Posted on November 21, 2016
Layoffs are inevitable, your reaction shouldn’t be
Last week there was a “reorganization” at my work. In two places in the country thousands of jobs have now been affected. Of course, I have to follow the stories, work late, do my job but I am sad for these people and what it means for them and their families.
I know that announcing these things right before the holiday season seems cruel but I have heard the logic that it prevents people from overspending and going into debt over Christmas. Yeesh! In fact, every layoff I have experienced (four, if we are counting) has happened right before the end of the year. I am surprised I don’t actually have huge anxiety this time of year, come to think about it!
I remember one in particular; I was working in the finance department of a national printing company. I was working full time and trying to finish school part-time, living at home, making about $24k a year. A hush filled the company as it happened, and of course senior management was called in to assure the rest of us that our jobs were safe. Survivor was an incredibly popular TV show at the time and our director opened the meeting with, “Well, if you are in the room today, Congratulations! You haven’t been voted off the island!” I am still horrified to this day every time I think about it.
Realistically, there is no good time for a layoff. No one wants to be told that they’ve been made redundant (the term the British aptly use) and that their years of hard work are essentially unappreciated. There are so many emotions that happen even before we discuss the financial impact and all the feelings that go along with that such as work being part of your identity and daily routine.
I have only had one layoff in the technical sense. I worked for the federal government for almost three years flipping back between contingent employee and contractor. They promised they would compete my job so I had the chance to apply to be an actual employee but that never happened. Then all of a sudden, the program I worked for lost their funding and then had to let go a huge swath of their staff across the country. The last six months I worked for the organization I managed the correspondence where the Minister had to reply to citizens who were upset that they were losing our regional presence. My job was to coordinate the responses to these letters, which essentially involved farming them out to the people in regions to craft a reply as to why they were being let go. The Minister would then sign them and send them off. It was an absolutely depressing job and a brutal end to an otherwise good run.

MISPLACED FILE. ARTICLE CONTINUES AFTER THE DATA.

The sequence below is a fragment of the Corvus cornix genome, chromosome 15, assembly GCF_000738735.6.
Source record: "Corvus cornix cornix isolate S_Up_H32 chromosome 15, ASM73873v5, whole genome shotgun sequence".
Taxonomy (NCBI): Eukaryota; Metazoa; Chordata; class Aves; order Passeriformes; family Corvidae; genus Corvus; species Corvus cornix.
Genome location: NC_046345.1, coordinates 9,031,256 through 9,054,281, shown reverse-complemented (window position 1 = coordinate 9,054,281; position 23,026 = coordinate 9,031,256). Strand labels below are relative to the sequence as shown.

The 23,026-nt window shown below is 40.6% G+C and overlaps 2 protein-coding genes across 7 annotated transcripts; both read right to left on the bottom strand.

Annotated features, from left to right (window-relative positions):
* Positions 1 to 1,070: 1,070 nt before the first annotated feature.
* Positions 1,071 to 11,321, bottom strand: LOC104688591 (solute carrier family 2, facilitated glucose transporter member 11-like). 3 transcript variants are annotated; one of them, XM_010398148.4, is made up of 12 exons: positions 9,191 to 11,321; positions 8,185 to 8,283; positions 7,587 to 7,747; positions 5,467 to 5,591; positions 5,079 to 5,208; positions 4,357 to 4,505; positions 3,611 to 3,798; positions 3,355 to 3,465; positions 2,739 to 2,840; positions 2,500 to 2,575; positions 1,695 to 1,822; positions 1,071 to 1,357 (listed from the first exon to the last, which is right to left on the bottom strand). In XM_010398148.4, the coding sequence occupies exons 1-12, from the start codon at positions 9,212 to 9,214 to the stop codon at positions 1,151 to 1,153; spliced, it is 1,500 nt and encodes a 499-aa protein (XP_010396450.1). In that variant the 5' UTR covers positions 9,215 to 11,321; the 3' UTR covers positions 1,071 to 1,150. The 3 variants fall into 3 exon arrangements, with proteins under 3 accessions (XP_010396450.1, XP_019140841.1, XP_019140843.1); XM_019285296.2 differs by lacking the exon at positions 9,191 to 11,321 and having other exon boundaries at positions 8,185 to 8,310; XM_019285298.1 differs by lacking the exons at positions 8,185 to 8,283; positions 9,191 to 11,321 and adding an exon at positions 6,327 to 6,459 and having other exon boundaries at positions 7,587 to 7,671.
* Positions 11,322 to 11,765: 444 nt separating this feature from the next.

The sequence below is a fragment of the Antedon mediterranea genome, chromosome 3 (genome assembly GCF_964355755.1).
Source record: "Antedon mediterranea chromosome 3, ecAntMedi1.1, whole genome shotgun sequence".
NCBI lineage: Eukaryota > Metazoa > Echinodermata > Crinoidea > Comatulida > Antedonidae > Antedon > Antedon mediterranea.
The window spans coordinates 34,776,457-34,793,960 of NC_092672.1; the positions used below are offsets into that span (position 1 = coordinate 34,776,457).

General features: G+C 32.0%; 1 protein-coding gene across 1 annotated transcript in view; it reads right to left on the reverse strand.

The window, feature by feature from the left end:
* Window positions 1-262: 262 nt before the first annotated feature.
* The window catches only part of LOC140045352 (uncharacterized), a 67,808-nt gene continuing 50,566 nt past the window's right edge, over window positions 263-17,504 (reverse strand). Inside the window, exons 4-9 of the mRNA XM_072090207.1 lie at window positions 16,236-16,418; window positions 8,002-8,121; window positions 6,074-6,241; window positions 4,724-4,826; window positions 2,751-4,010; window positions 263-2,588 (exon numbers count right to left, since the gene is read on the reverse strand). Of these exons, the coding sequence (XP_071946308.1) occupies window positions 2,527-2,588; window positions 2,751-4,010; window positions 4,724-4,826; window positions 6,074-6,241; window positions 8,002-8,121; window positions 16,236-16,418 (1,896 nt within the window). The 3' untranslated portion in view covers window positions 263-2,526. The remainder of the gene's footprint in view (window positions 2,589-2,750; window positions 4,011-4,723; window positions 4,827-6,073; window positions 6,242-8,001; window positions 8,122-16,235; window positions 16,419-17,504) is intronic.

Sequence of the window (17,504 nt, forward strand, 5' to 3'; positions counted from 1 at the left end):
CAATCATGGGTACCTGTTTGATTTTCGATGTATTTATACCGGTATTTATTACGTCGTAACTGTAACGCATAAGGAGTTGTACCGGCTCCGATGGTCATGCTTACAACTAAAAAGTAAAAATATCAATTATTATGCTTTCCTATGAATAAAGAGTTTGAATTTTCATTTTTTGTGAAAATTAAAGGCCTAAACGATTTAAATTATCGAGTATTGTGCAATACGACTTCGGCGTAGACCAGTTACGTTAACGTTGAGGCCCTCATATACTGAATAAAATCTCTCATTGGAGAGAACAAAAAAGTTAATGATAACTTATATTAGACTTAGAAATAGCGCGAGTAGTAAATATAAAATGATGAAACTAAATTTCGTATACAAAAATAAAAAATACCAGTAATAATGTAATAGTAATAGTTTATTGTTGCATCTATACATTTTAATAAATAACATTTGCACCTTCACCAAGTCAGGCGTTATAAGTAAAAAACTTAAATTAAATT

A friend in Maryland once spoke of a human resources officer that had to lay all the staff off in their satellite office and then lay herself off. Awful.
There is this falsehood that permeates working culture that public service jobs are for life. Yes, it can be harder to get rid of people than it is in private industry but the PS has had its own share of layoffs as well. Those layoffs in the mid-2000s were the first ones I had seen in my working career, and then the previous government began massive layoffs in 2012. In fact, the DRAP – Deficit Reduction Action Plan – saw almost 20 000 jobs being cut as organizations were asked to cut 5%-10% of their budgets. Of course, the work didn’t go away so that work was filled with consultants and contingent workers. In an almost joke fashion, the cuts looked good on paper “we’ve reduced payroll and benefits,” when realistically the O&M budgets shot sky high. It’s all how you want to word it, I guess.